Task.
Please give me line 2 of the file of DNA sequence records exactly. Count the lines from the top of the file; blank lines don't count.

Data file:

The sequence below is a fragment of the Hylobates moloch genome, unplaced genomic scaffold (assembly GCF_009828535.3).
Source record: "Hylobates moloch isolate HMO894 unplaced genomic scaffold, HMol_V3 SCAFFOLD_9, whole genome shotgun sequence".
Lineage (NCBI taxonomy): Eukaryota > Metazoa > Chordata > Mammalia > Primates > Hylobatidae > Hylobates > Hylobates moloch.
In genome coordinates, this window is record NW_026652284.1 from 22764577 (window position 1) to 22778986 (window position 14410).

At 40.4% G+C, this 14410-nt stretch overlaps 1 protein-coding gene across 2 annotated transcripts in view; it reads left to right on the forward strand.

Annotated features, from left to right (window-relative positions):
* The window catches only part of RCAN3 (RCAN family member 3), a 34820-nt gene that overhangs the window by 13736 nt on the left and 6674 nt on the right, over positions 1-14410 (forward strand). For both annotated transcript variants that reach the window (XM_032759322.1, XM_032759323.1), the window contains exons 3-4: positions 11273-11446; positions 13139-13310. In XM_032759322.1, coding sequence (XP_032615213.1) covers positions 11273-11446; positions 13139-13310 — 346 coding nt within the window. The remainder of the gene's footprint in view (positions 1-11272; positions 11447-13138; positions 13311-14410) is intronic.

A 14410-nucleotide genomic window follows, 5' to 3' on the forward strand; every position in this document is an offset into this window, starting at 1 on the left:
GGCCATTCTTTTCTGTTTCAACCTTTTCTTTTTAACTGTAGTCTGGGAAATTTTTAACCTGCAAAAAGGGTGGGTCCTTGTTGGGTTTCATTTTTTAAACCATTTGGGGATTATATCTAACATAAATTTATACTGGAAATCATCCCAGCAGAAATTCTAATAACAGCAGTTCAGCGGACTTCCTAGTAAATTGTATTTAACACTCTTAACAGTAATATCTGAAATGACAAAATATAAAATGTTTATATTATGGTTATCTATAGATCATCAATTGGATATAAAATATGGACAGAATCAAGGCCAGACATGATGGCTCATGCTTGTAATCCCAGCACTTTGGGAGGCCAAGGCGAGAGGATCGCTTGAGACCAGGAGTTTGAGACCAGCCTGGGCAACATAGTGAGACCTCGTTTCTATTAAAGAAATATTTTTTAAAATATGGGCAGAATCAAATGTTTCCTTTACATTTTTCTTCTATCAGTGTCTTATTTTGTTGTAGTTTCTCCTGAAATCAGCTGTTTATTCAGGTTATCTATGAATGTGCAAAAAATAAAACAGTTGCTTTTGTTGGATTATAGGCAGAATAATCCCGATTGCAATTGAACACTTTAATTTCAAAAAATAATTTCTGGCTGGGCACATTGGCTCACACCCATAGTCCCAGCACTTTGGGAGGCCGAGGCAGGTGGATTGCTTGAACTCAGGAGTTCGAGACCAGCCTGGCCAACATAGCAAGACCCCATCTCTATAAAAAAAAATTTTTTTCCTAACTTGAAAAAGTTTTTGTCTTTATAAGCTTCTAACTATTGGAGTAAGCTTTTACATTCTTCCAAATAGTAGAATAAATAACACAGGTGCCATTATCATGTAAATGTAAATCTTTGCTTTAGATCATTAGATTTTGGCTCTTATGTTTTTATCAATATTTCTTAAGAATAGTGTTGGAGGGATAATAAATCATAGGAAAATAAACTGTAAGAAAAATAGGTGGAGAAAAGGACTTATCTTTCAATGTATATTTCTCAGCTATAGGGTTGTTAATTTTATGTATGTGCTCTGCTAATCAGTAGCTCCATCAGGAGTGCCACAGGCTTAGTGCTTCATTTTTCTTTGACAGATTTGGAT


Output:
Source record: "Hylobates moloch isolate HMO894 unplaced genomic scaffold, HMol_V3 SCAFFOLD_9, whole genome shotgun sequence".